That’s the gist of the report we released today, Why Healthy Oceans Need Sea Turtles: The Importance of Sea Turtles to Marine Ecosystems. The report describes the vital roles sea turtles play in the ecosystem, and how the Gulf of Mexico oil spill is further threatening their ability to fulfill those roles.
As the report outlines, sea turtles provide the following important ecosystem services:
- Maintain healthy seagrass beds through grazing
- Maintain healthy coral reefs by removing sponges when foraging
- Facilitate nutrient cycling by supplying a concentrated source of high-protein nutrients when nesting
- Balance marine food webs by maintaining jellyfish populations
- Provide a food source for fish by carrying around barnacles, algae and other similar organisms
- Increase the rate of nutrient recycling on the ocean floor by breaking up shells while foraging
- Provide habitat for small marine organisms as well as offer an oasis for fish and seabirds in the open ocean
Today Oceana and NRDC, in collaboration with Mote Marine Laboratory, are launching an oil-detecting underwater robot off the Florida Keys as a first line of defense against underwater oil plumes from the Gulf oil spill.
For 25 to 30 days, the robot, a.k.a.Waldo, will travel undersea in the water column, an area that satellite imagery cannot access, gathering data every few seconds and transmitting the information to researchers via satellite every three hours.
If oil is detected, Mote Marine Laboratory will provide the local government with this information so that emergency resources and response plans can be activated to help protect the Keys’ important ecological resources.
You can check out Waldo’s location and data throughout his expedition at Rutgers University’s web site.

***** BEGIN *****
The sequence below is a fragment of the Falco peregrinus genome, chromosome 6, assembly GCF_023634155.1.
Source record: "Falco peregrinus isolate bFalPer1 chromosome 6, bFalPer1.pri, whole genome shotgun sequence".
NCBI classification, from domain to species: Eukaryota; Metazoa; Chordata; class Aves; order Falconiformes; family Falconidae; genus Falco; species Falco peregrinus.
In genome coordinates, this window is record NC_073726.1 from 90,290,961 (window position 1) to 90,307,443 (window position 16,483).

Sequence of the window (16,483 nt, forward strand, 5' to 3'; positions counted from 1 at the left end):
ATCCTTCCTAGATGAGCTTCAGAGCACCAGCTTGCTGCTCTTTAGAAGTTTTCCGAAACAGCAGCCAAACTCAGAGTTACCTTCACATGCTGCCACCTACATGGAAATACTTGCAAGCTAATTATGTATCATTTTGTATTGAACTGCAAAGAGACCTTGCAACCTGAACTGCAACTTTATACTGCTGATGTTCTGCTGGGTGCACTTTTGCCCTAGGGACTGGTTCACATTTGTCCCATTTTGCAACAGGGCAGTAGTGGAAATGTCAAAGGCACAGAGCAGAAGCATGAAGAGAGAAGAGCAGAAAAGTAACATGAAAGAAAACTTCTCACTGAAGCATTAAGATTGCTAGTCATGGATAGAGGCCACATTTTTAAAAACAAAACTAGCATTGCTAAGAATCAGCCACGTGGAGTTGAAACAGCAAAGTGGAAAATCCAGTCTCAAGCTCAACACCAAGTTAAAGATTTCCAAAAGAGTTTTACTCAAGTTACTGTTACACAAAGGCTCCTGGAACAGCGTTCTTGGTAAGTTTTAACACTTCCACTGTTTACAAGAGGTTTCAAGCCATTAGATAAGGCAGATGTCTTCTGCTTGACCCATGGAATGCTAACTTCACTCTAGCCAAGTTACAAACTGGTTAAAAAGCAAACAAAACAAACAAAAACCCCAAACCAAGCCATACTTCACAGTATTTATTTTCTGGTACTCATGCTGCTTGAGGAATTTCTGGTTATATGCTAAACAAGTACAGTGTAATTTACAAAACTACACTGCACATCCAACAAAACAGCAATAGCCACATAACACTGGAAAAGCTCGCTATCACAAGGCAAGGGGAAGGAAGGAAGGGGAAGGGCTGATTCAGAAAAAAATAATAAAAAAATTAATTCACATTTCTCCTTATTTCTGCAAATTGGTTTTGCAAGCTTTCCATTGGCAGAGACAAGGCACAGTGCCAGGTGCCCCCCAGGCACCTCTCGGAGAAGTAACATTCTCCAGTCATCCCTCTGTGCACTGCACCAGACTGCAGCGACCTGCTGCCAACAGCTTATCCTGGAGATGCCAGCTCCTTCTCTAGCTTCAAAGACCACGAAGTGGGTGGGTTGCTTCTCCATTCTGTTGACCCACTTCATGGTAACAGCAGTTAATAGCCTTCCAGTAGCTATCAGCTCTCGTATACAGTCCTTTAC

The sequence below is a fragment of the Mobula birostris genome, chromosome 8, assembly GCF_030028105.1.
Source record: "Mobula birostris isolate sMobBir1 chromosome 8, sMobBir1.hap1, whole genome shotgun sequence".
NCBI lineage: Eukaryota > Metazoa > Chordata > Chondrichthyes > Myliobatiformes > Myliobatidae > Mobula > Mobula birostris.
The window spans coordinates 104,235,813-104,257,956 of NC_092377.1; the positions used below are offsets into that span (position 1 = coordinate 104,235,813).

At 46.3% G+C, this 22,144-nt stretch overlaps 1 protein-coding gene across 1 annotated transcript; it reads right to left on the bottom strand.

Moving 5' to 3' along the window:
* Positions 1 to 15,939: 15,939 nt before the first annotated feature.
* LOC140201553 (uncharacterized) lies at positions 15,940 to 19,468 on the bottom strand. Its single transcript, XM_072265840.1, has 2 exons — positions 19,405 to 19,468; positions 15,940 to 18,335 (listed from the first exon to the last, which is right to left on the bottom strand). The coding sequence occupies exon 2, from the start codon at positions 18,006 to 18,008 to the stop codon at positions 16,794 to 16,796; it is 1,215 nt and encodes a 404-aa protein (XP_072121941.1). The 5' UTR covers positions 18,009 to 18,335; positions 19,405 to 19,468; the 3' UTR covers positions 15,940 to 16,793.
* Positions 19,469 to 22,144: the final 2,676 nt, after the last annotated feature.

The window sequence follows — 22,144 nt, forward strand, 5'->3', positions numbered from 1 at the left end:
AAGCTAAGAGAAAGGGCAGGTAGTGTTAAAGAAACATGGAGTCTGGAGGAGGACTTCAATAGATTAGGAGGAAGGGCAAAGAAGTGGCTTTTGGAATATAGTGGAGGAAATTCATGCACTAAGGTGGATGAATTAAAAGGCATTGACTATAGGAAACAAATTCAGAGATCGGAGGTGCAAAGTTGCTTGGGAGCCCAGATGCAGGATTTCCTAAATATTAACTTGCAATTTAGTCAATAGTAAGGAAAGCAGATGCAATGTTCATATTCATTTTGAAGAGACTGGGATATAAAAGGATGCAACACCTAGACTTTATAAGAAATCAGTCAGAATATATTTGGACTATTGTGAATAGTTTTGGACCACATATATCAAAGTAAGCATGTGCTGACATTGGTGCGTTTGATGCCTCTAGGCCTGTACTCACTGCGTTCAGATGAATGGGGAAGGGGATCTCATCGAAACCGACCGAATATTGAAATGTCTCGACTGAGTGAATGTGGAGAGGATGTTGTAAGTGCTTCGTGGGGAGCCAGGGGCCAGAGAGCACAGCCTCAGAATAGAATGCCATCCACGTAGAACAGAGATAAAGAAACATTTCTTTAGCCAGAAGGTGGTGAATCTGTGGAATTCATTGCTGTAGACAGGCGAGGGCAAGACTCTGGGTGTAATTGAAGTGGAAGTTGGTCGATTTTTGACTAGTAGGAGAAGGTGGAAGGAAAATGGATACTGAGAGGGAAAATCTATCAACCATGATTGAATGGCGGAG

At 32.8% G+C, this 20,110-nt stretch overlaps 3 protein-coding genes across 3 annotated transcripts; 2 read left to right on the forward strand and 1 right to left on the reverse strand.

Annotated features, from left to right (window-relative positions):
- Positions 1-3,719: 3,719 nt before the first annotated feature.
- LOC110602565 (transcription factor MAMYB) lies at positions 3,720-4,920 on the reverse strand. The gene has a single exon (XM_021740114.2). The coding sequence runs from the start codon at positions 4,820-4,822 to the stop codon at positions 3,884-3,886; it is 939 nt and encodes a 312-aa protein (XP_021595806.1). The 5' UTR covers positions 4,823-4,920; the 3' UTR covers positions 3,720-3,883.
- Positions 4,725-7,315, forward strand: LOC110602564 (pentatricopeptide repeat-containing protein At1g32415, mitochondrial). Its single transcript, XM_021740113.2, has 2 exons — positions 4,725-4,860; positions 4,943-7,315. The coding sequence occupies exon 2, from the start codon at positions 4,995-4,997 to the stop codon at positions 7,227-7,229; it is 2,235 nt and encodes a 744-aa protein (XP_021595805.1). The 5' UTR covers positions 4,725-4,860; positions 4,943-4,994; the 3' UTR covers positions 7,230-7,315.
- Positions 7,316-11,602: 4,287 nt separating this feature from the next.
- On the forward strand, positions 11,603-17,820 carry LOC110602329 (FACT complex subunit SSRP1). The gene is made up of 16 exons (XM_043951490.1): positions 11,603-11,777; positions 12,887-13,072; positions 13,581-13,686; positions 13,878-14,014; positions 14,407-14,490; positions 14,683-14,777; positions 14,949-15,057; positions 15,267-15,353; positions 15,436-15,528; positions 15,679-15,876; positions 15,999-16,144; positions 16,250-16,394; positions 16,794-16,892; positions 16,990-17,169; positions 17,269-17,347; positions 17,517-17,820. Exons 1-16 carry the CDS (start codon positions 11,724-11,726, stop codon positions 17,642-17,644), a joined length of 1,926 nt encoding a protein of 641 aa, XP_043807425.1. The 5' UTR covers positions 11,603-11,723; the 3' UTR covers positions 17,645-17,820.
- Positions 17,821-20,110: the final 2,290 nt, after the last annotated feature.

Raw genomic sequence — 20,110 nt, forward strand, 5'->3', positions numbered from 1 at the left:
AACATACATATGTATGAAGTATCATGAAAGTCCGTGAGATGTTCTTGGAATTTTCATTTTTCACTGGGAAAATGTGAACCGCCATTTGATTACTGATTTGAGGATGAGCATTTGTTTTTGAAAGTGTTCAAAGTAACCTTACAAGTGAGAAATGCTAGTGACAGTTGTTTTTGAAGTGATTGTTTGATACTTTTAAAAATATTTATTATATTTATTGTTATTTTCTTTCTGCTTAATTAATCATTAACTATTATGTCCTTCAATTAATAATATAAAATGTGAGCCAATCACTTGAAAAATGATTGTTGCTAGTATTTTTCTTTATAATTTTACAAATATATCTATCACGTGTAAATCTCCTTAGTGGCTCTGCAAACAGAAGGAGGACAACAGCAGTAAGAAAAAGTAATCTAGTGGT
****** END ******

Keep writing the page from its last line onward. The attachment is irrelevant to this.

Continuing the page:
From NBC yesterday:
"My first impression is the vastness of the problem," [Atlanta Falcons fullback Ovie] Mughelli said [during a recent trip to the Gulf with other professional and Olympic athletes]. "It doesn't look small on TV by any means, but it seems like you can contain it ... and that's not the case at all. Especially when you come out here and look at it and see the oil on the Gulf and see the marsh being eroded and see the birds with black underbellies, you realize it's a lot worse than you think it is."
In a civic center in St. Bernard Parish last night, BP and government agencies working on the oil spill set up folding chairs and posterboards describing their work in a kind of high school science fair approach to meeting the public. There was NOAA, setting up vials of simulated dispersed oil like a flight of wine; there was the Coast Guard captain in charge of the recovery, Roger Laferriere, giving a heartfelt speech about his dedication to Louisiana with the earnest aplomb of a student body president.
But while the attendees were dominated by a scrum of reporters and camera crews, there were a few hopeful locals mostly interested in meeting one man: Kurt A. Hansen, a project manager with the Coast Guard standing between a table and a sign plainly marked "Alternative Response Technology."
Hansen's job is to take ideas from the public about the fixing the oil spill. He has the inscrutable expression of a man who’s heard it all.
When I approached his table, Hansen was listening patiently to a man complaining that he’d been ignored by BP for weeks.
Oceana board member and renowned fisheries biologist Daniel Pauly spoke to OnEarth magazine about the gulf oil spill’s effect on marine life and fisheries.
“We cannot really grasp the measure of this accident because we don’t know if we are at the beginning, the middle or near the end of it,” he says.
Watch the video for more from Pauly.
Andy Sharpless is the CEO of Oceana.
- Oceana Magazine: Tuna in Trouble Posted Mon, August 25, 2014
- CITES Listing Countdown: Less Than Three Weeks until Porbeagle Sharks are Protected Posted Wed, August 27, 2014
- Ocean Roundup: 20 Coral Species to Gain Federal Protection, Shell Files New Plan for Arctic Drilling, and More Posted Fri, August 29, 2014
- Ocean Roundup: Maine’s Scallop Fishery Could See Closures, Sydney Harbor Littered with Microplastics, and More Posted Tue, August 26, 2014
- Photos: Oceana in Belize Exposes Belizean Youth to the Wonder of the Sea Posted Wed, August 27, 2014